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The real prize of the McCloskey Business Plan Competition

by Carol Elliott

October 14, 2013

Business Chart


Charles Florance had been kicking around the idea of starting a premium whiskey micro-distillery for several years, just as a hobby. At the time, he had cycled through a couple of successful careers, including a 12-year stint in the Infantry, and had just started the Notre Dame MBA program.

In a what-the-heck moment, Florance decided to pitch his idea during the annual Ideas Challenge sponsored by the Gigot Center for Entrepreneurship—a rollicking one-night event where would-be entrepreneurs present their best two-minute elevator pitches one after the other, with an enthusiastic audience providing feedback.

That was his stepping off moment.

“The audience loved the idea,” says Florance. “We won an iPad 2. But more importantly, the response gave me courage to go forward.”
McCloskey Business Plan Competition
“Going forward” for Florance meant entering the McCloskey Business Plan Competition, the Gigot Center’s yearlong event. Since 2000, hundreds of teams of Notre Dame students, alumni and even faculty members and others have entered the competition.

The first “official” step in entering the McCloskey Competition involves registration and submission of a two-page overview of the proposed venture by the Round 1 deadline. For the 2013-14 competition, that deadline is 5 p.m. EST on Friday, Nov. 1.

Each team must include at least one full-time ND student, faculty member or alumnus/alumna. Teams who wish to include non-ND individuals may do so, as long as the team/venture is led by the Notre Dame student(s), faculty or alumni.

Submissions must be for ventures that have not yet been launched or are at the earliest stage of launch. These are typically defined as ventures that have earned less than $500,000 in cumulative revenue, received less than $500,000 in external financing, or been in operation for less than three years.

As participants move through the subsequent rounds of the competition to the semifinals and ultimately the live final event in the spring, their plans progress as well: from the initial two-page overview; to a 10-page written plan that includes detailed descriptions of critical considerations such as funding, target markets, cost structures and revenue analysis; to a full-fledged business plan plus presentation – essentially, the ability to not just develop a plan, but to effectively sell a vision.

“Our entries range from brand new ideas to fledgling business ventures that need help understanding how best to grow and sustain the business,” said Karen Slaggert, Gigot Center associate director who oversees the McCloskey Business Plan Competition. “That’s really where the value in participating in McCloskey lies – getting expert advice and access to resources.

“We usually have well over 100 business plans entered each year, and obviously the larger percentage of them are not going to win. But there are still important takeaways that help the entrepreneurs move their plans further down the road toward becoming a successful venture,” she added.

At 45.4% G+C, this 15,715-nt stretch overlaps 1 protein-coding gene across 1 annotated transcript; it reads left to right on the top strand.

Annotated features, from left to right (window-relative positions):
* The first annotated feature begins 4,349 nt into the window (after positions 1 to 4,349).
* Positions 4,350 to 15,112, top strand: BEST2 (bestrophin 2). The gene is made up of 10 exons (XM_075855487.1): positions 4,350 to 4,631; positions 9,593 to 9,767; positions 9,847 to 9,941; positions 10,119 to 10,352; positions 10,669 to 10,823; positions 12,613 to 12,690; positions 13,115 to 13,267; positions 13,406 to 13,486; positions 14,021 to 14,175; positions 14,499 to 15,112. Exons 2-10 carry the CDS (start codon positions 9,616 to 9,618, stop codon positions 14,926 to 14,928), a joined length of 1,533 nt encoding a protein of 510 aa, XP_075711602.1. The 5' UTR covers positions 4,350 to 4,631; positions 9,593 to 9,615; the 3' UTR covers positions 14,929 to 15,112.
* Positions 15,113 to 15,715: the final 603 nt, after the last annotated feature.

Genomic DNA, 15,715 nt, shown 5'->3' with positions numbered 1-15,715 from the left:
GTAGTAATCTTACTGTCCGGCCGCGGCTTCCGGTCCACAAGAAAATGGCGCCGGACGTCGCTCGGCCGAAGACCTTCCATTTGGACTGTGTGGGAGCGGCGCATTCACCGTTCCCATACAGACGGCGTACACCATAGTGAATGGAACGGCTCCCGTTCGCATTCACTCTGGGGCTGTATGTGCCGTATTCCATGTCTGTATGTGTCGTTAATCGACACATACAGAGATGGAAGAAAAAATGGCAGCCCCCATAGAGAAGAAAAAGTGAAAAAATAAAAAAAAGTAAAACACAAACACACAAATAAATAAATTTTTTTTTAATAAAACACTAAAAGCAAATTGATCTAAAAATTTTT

The resources include mentoring, feedback, online access to business planning tools, entrepreneurs-in-residence, networking and much more, said Slaggert. And, of course, the prizes for winning ventures, which tops $300,000 in cash and in-kind prizes.

Florance’s venture, Indiana Whiskey Company, eventually won $5,000 in cash and banking services. Today, the South Bend, Ind.-based distillery employs five people in producing its premium liquor made entirely from Indiana resources – from the corn and barley, to the specially designed stills. “By Hoosiers, for Hoosiers,” says Florance, which seems like a modest goal until he points out that Indiana residents spend more than $100 million a year on whiskeys that come from Tennessee, Kentucky and Canada.

“How valuable was the experience of participating in McCloskey? I would say that the cash prize, while valuable, didn’t make up a large part of our capitalization,” he says. “The real prize was getting our business plan in front of people who had a lot of expertise and experience in reviewing plans.

“Anyone would be hard pressed to express even a great business plan in 10 pages. Having people who can sift through the soft language and ask the hard questions – what’s your capital structure, how many employees will you need – hearing that degree of advice was unparalleled. It takes away a lot of junk and forces you to be concise.”

Florance also can name off specific individuals who came along side to advise and encourage him, from Gigot Center staff members to ND alums serving as mentors and advisors.

“I can honestly say that this business would not be around if not for the McCloskey Competition,” he says. “We have so many things going on every day. Our attention is all over the map. But I would not trade this for anything. Being an entrepreneur and knowing what impact you have on the community, and that you’ve produced something you can put your fingerprint on … There’s nothing like it.”